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Jim Harbaugh sort of avoided the question about 49ers owner Jed York being behind 2014's leaks

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We take one more look at Jim Harbaugh's interview and James rants a lot for no particular reason.

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Kyle Terada-USA TODAY Sports

Hey so, did you guys hear the Jim Harbaugh spoke to Tim Kawakami on Friday, and that he confirmed that he'd been fired and that his parting from the San Francisco 49ers wasn't mutual in the slightest? I'm sure you could have missed it -- we didn't talk about it much and it wasn't really a big deal. So I figured we should discuss it a little more.

Really though, there is one more aspect of this that I wanted to talk about, and it involves me going on a good old fashioned rant. This is all history at this point -- nothing can be changed and the 49ers are basically set for next season whether we like the setup or not. There's also plenty of speculation, but I'm going to lead you through what Harbaugh said and proceed to rant like a maniac immediately after. All good?

I'm sure we've all heard the rumors that Jed York was responsible for some, most or even all of the leaks relating to Harbaugh this past season. While the team struggled on the field, there were constant reports about unhappy players, rifts in the locker room, Harbaugh being disliked by everybody, Harbaugh and Trent Baalke being on bad terms and much more.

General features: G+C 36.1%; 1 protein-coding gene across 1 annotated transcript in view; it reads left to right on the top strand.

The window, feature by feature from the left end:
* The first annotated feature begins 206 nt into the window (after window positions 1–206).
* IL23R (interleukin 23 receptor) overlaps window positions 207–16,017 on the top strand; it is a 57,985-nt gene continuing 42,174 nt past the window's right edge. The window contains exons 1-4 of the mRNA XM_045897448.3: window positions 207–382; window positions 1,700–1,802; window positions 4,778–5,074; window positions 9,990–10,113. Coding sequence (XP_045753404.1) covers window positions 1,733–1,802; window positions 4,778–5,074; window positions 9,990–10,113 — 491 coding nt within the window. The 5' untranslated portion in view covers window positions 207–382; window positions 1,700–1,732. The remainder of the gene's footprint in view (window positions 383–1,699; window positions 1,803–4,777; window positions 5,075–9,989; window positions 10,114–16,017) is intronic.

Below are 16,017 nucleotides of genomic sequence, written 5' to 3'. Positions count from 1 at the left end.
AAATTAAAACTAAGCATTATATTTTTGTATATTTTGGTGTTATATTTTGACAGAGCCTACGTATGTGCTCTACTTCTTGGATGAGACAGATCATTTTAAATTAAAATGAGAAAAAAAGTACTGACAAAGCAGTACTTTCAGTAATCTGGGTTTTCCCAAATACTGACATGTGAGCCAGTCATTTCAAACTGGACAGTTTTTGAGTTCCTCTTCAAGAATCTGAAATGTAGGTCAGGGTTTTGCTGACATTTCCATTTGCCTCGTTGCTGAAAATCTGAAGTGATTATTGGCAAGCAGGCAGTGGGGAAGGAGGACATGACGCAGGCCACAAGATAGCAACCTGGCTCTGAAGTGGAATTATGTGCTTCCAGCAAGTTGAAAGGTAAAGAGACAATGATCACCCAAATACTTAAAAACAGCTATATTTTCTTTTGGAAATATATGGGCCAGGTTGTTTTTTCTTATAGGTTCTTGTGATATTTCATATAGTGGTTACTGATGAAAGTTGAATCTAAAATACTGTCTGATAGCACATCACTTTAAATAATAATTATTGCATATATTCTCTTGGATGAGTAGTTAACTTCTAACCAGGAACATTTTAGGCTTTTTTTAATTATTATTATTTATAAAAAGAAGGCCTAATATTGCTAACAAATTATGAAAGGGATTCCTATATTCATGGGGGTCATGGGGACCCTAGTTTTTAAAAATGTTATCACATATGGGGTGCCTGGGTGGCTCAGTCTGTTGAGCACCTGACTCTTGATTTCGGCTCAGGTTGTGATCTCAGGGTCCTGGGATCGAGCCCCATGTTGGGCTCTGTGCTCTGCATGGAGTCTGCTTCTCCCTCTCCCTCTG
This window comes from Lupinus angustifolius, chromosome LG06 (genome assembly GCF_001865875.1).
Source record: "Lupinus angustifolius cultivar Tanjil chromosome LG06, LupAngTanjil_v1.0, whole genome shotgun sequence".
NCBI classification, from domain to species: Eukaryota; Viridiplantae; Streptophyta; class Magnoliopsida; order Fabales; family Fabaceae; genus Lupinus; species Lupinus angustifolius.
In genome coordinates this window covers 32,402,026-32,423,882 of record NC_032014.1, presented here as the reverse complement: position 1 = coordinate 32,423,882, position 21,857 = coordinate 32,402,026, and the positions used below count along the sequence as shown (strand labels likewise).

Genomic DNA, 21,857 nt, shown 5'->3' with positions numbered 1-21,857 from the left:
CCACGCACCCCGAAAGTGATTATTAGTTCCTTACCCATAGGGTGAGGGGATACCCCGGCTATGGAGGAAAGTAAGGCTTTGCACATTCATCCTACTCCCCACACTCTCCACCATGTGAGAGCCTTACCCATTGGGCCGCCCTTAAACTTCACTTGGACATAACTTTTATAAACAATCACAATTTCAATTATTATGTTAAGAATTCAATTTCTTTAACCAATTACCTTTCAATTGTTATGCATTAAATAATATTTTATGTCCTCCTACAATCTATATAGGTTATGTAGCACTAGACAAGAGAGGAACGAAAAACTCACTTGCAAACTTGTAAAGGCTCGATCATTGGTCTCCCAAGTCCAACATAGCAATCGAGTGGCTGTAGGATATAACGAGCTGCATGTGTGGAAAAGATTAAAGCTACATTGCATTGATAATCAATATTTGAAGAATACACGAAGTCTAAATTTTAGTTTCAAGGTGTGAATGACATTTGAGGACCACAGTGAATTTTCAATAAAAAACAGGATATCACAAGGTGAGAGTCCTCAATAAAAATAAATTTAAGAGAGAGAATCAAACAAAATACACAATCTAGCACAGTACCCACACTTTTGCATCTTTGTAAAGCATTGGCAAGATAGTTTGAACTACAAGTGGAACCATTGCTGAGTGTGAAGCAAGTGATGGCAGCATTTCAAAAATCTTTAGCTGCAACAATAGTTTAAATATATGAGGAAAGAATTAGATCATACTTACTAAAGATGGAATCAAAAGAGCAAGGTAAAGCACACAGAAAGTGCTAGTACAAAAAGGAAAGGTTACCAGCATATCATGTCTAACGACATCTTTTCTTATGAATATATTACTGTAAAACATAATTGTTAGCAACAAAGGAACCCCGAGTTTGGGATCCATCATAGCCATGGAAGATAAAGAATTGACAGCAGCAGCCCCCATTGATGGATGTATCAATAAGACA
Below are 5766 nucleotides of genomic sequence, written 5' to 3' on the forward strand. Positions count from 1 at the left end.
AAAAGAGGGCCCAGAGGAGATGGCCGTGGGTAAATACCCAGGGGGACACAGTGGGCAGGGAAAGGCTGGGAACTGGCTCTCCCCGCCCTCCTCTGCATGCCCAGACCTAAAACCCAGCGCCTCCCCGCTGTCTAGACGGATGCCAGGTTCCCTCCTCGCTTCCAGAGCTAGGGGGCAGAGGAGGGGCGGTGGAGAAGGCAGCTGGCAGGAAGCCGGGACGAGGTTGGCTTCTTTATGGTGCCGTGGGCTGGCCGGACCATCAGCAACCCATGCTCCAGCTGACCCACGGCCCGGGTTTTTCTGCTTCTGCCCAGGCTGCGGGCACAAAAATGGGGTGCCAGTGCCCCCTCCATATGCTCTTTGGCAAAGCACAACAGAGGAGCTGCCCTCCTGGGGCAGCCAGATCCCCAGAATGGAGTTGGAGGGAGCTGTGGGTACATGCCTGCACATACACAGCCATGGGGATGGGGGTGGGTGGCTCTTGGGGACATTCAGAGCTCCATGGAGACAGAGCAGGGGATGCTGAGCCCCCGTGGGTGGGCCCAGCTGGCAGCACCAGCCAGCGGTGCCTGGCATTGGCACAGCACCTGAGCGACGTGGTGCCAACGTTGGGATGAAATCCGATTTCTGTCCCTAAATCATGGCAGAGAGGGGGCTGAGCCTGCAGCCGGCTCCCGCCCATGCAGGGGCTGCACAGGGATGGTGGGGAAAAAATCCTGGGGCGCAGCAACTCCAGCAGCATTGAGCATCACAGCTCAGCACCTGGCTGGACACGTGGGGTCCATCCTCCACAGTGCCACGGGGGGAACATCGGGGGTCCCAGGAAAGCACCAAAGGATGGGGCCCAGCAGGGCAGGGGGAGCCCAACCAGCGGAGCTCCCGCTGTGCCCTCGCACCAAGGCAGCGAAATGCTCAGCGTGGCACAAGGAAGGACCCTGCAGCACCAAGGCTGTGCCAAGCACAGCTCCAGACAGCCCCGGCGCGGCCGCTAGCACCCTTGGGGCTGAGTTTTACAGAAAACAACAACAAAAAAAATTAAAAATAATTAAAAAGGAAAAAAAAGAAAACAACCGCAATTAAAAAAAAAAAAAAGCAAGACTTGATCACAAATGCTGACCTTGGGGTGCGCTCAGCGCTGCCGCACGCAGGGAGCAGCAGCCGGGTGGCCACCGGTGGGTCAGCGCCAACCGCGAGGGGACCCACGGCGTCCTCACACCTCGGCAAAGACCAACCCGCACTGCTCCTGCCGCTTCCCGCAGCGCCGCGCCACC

Since Jim Tomsula's hiring, there's also been talk that he has been "the guy" for awhile now and that he was angling for Harbaugh's job all along. I want to get a couple things out there first before I continue. The first is that I don't think Tomsula's willingness to be a "yes man" and accept the job in whatever situation Harbaugh was let go had any bearing on whether or not Harbaugh would go. The second is that I have no idea either way.

Keeping with the bit about Tomsula, one of the things that really struck me as odd from Harbaugh's interview with Kawakami is this exchange:

Q: What was your relationship like with Jim Tomsula at the end? Did you feel like he was at all campaigning for your job while you still had it?

-HARBAUGH: Yeah, that's a good question for him. Better than to me.

-Q: Was it awkward? His name was certainly out there as a possible potential replacement.

-HARBAUGH: Uhh, there was definitely a point where you walk down the halls and you... I wasn't reading anything that was on the Internet, I was really focused on doing my job... but definitely walk down the halls and people look away or they look at you and you know something's going on.

That's really about the extent of the knowledge that I have on it.

-Q: That can't be a comfortable situation to work in.

-HARBAUGH: Better questions for others.

Again, I'm not sure I have too much of an opinion on the Harbaugh-Tomsula dynamic but it does bring one thing to the forefront to me: was Vic Fangio ever really an option? The 49ers interviewed Fangio, and several other candidates. But was the job always going to go to Tomsula? Was that all as big a farce as this whole situation as well? Again, this is speculation from a writer and a fan more than anything, but I can't get that thought out of my head.